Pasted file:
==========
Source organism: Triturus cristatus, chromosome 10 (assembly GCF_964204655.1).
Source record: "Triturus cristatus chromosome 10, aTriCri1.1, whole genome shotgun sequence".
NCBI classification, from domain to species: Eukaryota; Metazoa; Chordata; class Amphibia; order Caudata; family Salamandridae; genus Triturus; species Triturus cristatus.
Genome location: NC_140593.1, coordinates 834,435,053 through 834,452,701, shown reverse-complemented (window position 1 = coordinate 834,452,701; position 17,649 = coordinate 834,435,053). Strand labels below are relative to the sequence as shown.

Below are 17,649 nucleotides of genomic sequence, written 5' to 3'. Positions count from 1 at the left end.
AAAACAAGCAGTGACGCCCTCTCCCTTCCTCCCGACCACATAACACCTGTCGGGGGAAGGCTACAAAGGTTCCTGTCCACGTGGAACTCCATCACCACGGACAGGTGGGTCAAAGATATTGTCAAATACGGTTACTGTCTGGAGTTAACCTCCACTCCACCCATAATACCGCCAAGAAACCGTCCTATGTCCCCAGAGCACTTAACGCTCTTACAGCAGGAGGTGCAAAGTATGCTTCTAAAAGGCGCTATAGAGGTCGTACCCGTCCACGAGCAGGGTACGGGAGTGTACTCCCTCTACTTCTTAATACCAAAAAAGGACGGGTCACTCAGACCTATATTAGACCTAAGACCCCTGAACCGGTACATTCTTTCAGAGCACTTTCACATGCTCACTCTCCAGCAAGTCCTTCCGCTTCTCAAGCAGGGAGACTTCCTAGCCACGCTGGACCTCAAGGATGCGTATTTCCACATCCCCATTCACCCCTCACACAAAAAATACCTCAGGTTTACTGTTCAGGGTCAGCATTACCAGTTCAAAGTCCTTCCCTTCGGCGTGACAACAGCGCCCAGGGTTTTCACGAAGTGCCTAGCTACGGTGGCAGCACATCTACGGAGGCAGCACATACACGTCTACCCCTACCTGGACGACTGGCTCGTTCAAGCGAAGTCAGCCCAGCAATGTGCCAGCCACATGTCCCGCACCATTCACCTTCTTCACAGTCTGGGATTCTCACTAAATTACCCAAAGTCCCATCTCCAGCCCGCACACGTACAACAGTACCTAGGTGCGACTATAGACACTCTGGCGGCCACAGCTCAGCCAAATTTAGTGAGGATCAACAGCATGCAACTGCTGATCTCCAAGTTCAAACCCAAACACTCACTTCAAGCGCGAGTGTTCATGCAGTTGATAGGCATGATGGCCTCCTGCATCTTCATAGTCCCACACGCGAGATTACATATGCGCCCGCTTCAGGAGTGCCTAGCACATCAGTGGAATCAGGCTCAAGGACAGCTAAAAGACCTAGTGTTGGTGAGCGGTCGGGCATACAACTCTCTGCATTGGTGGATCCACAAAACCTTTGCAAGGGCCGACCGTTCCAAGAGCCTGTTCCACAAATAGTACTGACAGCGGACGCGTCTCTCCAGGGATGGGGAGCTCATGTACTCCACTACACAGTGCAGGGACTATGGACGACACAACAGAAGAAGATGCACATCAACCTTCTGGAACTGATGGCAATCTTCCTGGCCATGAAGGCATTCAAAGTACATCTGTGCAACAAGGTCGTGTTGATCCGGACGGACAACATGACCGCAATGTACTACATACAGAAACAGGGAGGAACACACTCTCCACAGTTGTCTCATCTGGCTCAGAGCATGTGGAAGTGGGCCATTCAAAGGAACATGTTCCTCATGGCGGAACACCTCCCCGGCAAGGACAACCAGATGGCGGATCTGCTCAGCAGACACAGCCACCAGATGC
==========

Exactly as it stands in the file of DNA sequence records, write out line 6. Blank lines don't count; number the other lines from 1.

AAAACAAGCAGTGACGCCCTCTCCCTTCCTCCCGACCACATAACACCTGTCGGGGGAAGGCTACAAAGGTTCCTGTCCACGTGGAACTCCATCACCACGGACAGGTGGGTCAAAGATATTGTCAAATACGGTTACTGTCTGGAGTTAACCTCCACTCCACCCATAATACCGCCAAGAAACCGTCCTATGTCCCCAGAGCACTTAACGCTCTTACAGCAGGAGGTGCAAAGTATGCTTCTAAAAGGCGCTATAGAGGTCGTACCCGTCCACGAGCAGGGTACGGGAGTGTACTCCCTCTACTTCTTAATACCAAAAAAGGACGGGTCACTCAGACCTATATTAGACCTAAGACCCCTGAACCGGTACATTCTTTCAGAGCACTTTCACATGCTCACTCTCCAGCAAGTCCTTCCGCTTCTCAAGCAGGGAGACTTCCTAGCCACGCTGGACCTCAAGGATGCGTATTTCCACATCCCCATTCACCCCTCACACAAAAAATACCTCAGGTTTACTGTTCAGGGTCAGCATTACCAGTTCAAAGTCCTTCCCTTCGGCGTGACAACAGCGCCCAGGGTTTTCACGAAGTGCCTAGCTACGGTGGCAGCACATCTACGGAGGCAGCACATACACGTCTACCCCTACCTGGACGACTGGCTCGTTCAAGCGAAGTCAGCCCAGCAATGTGCCAGCCACATGTCCCGCACCATTCACCTTCTTCACAGTCTGGGATTCTCACTAAATTACCCAAAGTCCCATCTCCAGCCCGCACACGTACAACAGTACCTAGGTGCGACTATAGACACTCTGGCGGCCACAGCTCAGCCAAATTTAGTGAGGATCAACAGCATGCAACTGCTGATCTCCAAGTTCAAACCCAAACACTCACTTCAAGCGCGAGTGTTCATGCAGTTGATAGGCATGATGGCCTCCTGCATCTTCATAGTCCCACACGCGAGATTACATATGCGCCCGCTTCAGGAGTGCCTAGCACATCAGTGGAATCAGGCTCAAGGACAGCTAAAAGACCTAGTGTTGGTGAGCGGTCGGGCATACAACTCTCTGCATTGGTGGATCCACAAAACCTTTGCAAGGGCCGACCGTTCCAAGAGCCTGTTCCACAAATAGTACTGACAGCGGACGCGTCTCTCCAGGGATGGGGAGCTCATGTACTCCACTACACAGTGCAGGGACTATGGACGACACAACAGAAGAAGATGCACATCAACCTTCTGGAACTGATGGCAATCTTCCTGGCCATGAAGGCATTCAAAGTACATCTGTGCAACAAGGTCGTGTTGATCCGGACGGACAACATGACCGCAATGTACTACATACAGAAACAGGGAGGAACACACTCTCCACAGTTGTCTCATCTGGCTCAGAGCATGTGGAAGTGGGCCATTCAAAGGAACATGTTCCTCATGGCGGAACACCTCCCCGGCAAGGACAACCAGATGGCGGATCTGCTCAGCAGACACAGCCACCAGATGC